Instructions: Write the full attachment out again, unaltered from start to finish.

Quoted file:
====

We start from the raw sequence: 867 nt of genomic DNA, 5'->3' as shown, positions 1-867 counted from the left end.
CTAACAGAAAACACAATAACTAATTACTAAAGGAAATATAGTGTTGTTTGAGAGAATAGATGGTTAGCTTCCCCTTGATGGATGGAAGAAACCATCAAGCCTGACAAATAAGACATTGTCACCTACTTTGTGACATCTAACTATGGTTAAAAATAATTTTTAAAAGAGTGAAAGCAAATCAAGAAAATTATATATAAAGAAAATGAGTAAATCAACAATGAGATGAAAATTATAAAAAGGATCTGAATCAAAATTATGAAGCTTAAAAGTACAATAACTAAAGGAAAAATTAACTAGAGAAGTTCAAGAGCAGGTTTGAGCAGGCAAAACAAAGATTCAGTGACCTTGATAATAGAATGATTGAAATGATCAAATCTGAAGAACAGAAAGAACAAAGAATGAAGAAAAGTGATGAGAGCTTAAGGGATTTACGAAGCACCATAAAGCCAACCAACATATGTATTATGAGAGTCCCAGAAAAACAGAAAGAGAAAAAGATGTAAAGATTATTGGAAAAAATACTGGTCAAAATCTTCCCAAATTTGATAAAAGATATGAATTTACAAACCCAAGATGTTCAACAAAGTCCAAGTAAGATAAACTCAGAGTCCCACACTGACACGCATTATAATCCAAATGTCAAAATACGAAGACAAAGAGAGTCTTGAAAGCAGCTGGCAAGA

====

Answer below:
We start from the raw sequence: 867 nt of genomic DNA, 5'->3' as shown, positions 1-867 counted from the left end.
CTAACAGAAAACACAATAACTAATTACTAAAGGAAATATAGTGTTGTTTGAGAGAATAGATGGTTAGCTTCCCCTTGATGGATGGAAGAAACCATCAAGCCTGACAAATAAGACATTGTCACCTACTTTGTGACATCTAACTATGGTTAAAAATAATTTTTAAAAGAGTGAAAGCAAATCAAGAAAATTATATATAAAGAAAATGAGTAAATCAACAATGAGATGAAAATTATAAAAAGGATCTGAATCAAAATTATGAAGCTTAAAAGTACAATAACTAAAGGAAAAATTAACTAGAGAAGTTCAAGAGCAGGTTTGAGCAGGCAAAACAAAGATTCAGTGACCTTGATAATAGAATGATTGAAATGATCAAATCTGAAGAACAGAAAGAACAAAGAATGAAGAAAAGTGATGAGAGCTTAAGGGATTTACGAAGCACCATAAAGCCAACCAACATATGTATTATGAGAGTCCCAGAAAAACAGAAAGAGAAAAAGATGTAAAGATTATTGGAAAAAATACTGGTCAAAATCTTCCCAAATTTGATAAAAGATATGAATTTACAAACCCAAGATGTTCAACAAAGTCCAAGTAAGATAAACTCAGAGTCCCACACTGACACGCATTATAATCCAAATGTCAAAATACGAAGACAAAGAGAGTCTTGAAAGCAGCTGGCAAGA